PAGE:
Sanders’ Aversion to Charity Shows He’s Not for The Little Guy

Alice Salles Comments

While Vermont senator Bernie Sanders might not be the de facto Democratic presidential nominee, his political philosophy continues to gain ground among the younger demographics in populous states such as California. 

One of the staples of his ideology is his lack of “faith” in private charity. 

Bernie Sanders

Claiming that he didn’t “believe” in charities, shortly after being elected mayor of Burlington in 1981, Sanders explained during a United Way meeting that the private model of charity goes against his belief that government, and not private organizations, should be in charge of social programs. 

To him, private giving is wrong because it “usurps the authority of the government,” Rev. Ben Johnson with the Acton Institute recently explained

Despite the many decades Sanders spent as a career politician, his approach to charity hasn’t changed. 

Donating only 2.2 percent of his income to charity, Sanders’ performance in the philanthropic realm is abysmal in comparison to the top Democratic presidential contender, Joe Biden, who donates about 9 percent of his money to charity yearly.

As noted by Johnson, even when Sanders gets involved in charity, it isn’t about helping people, but about propping up the state. 

“In 2013, he joined his fellow Vermont legislators in briefly donating five percent of their income to charity. Sanders said he did this to ‘express solidarity’ with (generously compensated) federal workers facing budget constraints.”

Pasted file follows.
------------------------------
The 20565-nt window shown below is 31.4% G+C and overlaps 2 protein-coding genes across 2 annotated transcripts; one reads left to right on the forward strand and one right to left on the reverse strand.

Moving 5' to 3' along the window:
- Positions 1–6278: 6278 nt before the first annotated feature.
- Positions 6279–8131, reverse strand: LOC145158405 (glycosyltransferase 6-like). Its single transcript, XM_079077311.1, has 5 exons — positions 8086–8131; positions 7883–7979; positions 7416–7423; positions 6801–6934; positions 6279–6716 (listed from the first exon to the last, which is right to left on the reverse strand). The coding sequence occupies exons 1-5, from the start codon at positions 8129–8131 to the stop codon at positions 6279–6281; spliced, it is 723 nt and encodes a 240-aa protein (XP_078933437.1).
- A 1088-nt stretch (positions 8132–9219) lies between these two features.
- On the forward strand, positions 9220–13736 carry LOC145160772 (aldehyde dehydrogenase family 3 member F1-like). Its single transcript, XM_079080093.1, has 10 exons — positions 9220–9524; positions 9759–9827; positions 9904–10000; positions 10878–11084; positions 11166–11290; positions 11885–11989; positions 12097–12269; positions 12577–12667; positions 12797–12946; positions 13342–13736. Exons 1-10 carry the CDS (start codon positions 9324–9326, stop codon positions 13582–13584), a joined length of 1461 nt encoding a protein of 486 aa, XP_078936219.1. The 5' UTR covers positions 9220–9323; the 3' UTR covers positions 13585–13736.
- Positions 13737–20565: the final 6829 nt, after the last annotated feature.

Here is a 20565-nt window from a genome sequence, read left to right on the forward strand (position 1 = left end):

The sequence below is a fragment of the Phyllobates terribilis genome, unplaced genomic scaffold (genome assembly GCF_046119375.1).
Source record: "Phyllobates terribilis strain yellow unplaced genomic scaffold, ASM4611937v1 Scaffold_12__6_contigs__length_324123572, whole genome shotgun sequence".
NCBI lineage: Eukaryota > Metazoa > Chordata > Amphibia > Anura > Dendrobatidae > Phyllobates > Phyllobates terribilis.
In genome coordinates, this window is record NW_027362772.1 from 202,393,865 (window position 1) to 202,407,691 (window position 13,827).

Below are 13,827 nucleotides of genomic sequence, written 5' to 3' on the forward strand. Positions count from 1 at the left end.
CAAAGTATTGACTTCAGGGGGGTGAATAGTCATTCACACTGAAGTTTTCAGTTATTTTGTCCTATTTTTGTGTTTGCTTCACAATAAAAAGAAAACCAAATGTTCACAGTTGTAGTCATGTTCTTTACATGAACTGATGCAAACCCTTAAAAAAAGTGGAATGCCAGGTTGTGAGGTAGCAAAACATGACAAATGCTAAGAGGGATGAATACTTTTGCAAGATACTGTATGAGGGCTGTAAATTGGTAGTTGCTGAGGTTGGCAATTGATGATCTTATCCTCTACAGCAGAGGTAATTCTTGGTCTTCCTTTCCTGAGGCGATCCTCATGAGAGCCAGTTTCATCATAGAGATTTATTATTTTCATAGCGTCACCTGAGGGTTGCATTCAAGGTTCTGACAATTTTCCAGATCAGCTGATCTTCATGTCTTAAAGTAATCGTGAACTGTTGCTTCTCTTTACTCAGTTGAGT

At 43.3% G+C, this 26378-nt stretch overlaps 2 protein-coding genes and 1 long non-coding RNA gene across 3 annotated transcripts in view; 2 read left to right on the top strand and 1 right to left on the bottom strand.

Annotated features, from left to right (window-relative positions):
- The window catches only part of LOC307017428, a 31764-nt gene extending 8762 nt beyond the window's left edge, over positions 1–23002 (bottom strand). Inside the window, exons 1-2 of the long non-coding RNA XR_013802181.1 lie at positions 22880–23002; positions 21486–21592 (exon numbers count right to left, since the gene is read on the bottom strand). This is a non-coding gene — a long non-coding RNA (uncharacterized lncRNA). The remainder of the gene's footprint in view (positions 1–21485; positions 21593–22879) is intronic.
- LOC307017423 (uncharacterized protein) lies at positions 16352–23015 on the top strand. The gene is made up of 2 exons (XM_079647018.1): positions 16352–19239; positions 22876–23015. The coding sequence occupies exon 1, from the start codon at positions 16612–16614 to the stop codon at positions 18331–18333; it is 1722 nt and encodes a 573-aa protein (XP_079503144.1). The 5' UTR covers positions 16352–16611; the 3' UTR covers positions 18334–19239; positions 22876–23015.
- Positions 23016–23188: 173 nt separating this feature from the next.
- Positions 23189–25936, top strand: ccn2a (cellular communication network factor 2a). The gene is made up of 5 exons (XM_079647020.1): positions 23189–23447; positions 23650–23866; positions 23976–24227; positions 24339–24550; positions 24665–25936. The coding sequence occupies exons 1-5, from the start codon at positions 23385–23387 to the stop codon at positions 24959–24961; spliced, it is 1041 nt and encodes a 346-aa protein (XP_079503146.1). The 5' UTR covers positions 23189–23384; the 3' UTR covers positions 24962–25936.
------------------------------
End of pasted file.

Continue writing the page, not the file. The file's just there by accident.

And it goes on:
To Sanders, there’s only one way to perform humanitarian work, and that is by effectively stealing the funds from the productive class. 

Taxes, and only taxes, Sanders seems to contend, with both his words and his actions, can be used to perform works of charity, which must be carried out by the state in a compulsory way.

As Adolphe Blanqui, the protégé of J.B. Say, wrote in 1837, there’s a clear distinction between members of a society — they are either “people who wish to live by their own labor, and that of those who would live by the labor of others.” 

Blanqui went on to explain that while the “fruit of labor is taken from the workman by taxes,” it is all done “under [the] pretence of the welfare of the state.” 

The other class, therefore, “[declares] labor a royal concession, and [makes] one pay dearly for the right to devote himself to it.” 

If Sanders were to look critically at his idea of how charity ought to exist only under the auspices of government, he then would have to admit that his system is only possible because there’s a parasitical group of men and women from a privileged class who rely solely on the work of others. 

When so clearly laid out, wouldn’t his ideal system necessarily make him the oppressor?

As Johnson explains in his analysis, Sanders does not want the government to do charity to help those in need. If this were the case, he wouldn’t be opposed to any form of charity. 

What he wants instead is to use government force to use charity as a means of bondage — complete dependence on the state is, after all, what Sanders is after. Unfortunately, a large number of others also seem to feel the same way.

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